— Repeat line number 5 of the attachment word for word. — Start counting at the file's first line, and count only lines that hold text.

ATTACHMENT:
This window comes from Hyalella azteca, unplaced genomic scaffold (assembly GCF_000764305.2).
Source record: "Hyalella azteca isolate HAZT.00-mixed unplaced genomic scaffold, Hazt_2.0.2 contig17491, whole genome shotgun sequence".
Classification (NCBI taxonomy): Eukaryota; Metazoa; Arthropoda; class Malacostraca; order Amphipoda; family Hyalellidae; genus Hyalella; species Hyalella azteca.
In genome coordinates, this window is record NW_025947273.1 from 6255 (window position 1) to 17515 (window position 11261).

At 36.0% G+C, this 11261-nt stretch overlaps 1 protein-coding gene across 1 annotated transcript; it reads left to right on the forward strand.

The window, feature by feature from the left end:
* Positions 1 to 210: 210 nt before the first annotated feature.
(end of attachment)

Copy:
At 36.0% G+C, this 11261-nt stretch overlaps 1 protein-coding gene across 1 annotated transcript; it reads left to right on the forward strand.